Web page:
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SABR - BBTF Chapter
— SABR's First Virtual Chapter
Monday, August 08, 2016
By Mike Webber
SABR 46 in Miami will always be remembered as the year we had “The Greatest Ballpark Experience of All-Time”. We’ve had good seats before at SABR conventions, but this year we were 40 rows from the field, between home plate and the first base dugout. The Cardinals pounded the Marlins 11-6, so it wasn’t much of a game, but Ichiro was just two hits from 3,000 yet as I write this a week later he’s still just two hits away.
But the event that made this “The Greatest Ballpark Experience Of All-Time” was finished two hours before the first pitch was thrown. Prior to the game, SABR had arranged four 20 to 30 minute interviews with Don Mattingly, Andre Dawson, Tony and Eduardo Perez, and finally Barry Bonds. That’s a mind boggling lineup, and SABR member Barry Bloom did an excellent job of making them comfortable and getting them to open up in the interviews. Mattingly gave a fairly standard manager’s interview, but he did give insight about Mr. Steinbrenner when telling a story about his arbitration victory over the Yankees. Dawson talked about the Hall of Fame election process and his experience with collusion in the winter of 1986. Eduardo Perez interviewed his father Tony, which made for lively banter and was entertaining. Then Bloom returned to interview his friend Barry Bonds. Bonds spoke primarily of his experience as a hitting coach this year. Barry was laughing and engaging.
Following Barry was Claude Delorme, VP of Operations. How would you like to be that guy, following the manager, a couple of Hall of Famers and the all-time home run king? But he gave a great talk on how the Marlins built the stadium and tried to justify the insane color scheme the park has. I’m sure it is the talk he’s given to every Optimist, Lions and Rotary in South Florida, but still it was very entertaining.
While Delorme is talking, a big guy named Fernandez jumps in the batting cage and starts pounding the ball 50+ feet over the left field fence power. I double checked his number, and sure enough it’s pitcher Jose Fernandez. Fernandez hit balls further than Giancarlo Stanton did when his turn in the cage came around. When the pitcher’s home run derby finally comes about, put your money on Fernandez.
Miami Hyatt Regency was a solid convention hotel, though the bar shut down at midnight, even on the weekend. I’m assuming local blue laws weren’t the issue, just a lack of understanding of what kind of revenue they could have generated by staying open one more hour. The Whole Foods across the street made for a convenient, quick breakfast/lunch spot and there were several good restaurants within a half mile walk. The week included Peruvian, Italian, Ball Park and Cuban food.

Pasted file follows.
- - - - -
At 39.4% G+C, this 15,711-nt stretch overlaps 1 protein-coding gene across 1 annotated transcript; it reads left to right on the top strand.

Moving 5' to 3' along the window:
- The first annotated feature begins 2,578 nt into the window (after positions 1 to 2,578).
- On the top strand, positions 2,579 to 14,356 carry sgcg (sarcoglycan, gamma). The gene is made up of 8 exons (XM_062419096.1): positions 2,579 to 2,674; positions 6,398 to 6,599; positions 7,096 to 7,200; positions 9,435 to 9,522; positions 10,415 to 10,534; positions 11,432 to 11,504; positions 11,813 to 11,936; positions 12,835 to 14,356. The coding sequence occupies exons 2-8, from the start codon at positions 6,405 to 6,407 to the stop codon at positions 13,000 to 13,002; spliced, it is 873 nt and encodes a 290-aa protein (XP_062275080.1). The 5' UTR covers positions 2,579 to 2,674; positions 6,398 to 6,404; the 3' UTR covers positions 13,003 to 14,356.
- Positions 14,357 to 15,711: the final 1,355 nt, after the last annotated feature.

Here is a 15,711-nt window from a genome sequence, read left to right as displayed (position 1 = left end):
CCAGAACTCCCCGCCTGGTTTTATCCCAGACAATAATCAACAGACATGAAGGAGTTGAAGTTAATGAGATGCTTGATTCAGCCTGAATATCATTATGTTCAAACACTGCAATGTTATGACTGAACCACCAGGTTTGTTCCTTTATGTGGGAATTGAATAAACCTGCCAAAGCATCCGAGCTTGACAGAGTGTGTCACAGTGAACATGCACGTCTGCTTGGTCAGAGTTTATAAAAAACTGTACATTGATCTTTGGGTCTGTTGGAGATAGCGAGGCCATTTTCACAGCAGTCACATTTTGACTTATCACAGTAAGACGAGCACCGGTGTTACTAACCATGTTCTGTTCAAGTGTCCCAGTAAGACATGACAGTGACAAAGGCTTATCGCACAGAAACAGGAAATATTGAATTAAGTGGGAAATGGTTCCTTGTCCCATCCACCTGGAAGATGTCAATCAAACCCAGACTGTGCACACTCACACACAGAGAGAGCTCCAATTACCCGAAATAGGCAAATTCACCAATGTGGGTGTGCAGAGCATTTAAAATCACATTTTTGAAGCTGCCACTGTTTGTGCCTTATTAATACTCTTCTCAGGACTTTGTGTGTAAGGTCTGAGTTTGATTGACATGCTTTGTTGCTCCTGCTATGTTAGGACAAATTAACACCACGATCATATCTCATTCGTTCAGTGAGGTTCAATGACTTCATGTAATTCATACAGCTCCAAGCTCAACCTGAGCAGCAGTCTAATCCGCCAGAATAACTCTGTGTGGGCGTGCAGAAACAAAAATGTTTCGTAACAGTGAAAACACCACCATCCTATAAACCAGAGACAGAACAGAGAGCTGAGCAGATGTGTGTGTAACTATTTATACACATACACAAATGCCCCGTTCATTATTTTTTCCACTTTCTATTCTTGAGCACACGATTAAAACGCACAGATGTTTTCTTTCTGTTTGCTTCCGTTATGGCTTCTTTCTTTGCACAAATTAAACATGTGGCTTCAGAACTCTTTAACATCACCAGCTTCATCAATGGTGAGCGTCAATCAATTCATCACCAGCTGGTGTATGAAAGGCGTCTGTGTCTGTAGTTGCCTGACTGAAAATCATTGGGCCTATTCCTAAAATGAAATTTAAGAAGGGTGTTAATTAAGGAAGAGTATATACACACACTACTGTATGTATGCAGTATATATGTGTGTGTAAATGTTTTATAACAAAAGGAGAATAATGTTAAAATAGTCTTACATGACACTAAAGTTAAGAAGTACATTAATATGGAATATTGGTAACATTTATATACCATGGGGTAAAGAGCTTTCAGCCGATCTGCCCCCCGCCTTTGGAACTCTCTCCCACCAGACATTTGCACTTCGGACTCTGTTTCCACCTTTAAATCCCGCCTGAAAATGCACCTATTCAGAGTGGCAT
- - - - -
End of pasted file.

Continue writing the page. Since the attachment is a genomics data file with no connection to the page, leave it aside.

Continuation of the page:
If you haven’t been to a SABR convention in the past half-decade or so, you may not realize how much the quality of the presentations and player panels have improved. Michael Hill, former GM and current President of Baseball Operations for the Marlins, started the convention and was more forthcoming than most in similar positions about his team, including answering a couple of questions about the big contract he signed Stanton to and the process involved with it. That was followed by a 2003 Marlins panel with Jack McKeon, Juan Pierre and Jeff Conine. Other panels included former players Ozzie Guillen (who did not cuss through an hour long panel which lost me a bet), Mike de la Hoz, Leo Posada and Jackie Hernandez.
Some of the better presentations included our own Chris Dial’s history of modern defensive statistics, Michael Haupert’s “What would Josh Gibson make; How to calculate a wage that was never earned”, and Mark Armour’s presentation about the MLBPA boycott of Topps in 1967 and 1968, which explains why Johnny Bench looks to be about 14-years old on his rookie card.
Other than Ichiro’s drive for 3,000, the biggest talk of the convention was the next convention. SABR is returning to NYC for the first time since 1991 – assuming the Mets or Yankees are at home. I believe that 726 attendees in St. Louis in 2007 is the record for the most to ever attend a convention. One well-connected SABR member suggested that next year we should not only break that record, but possibly clear 1,000 attendees.
While this year will likely be the GOAT ballpark experience, next year if we can clear 1,000 attendees and include the BBTF Softball game that same weekend, maybe that will be The Greatest Convention Of All-Time.
28 comment(s)Posted: August 08, 2016 at 08:47 AM |
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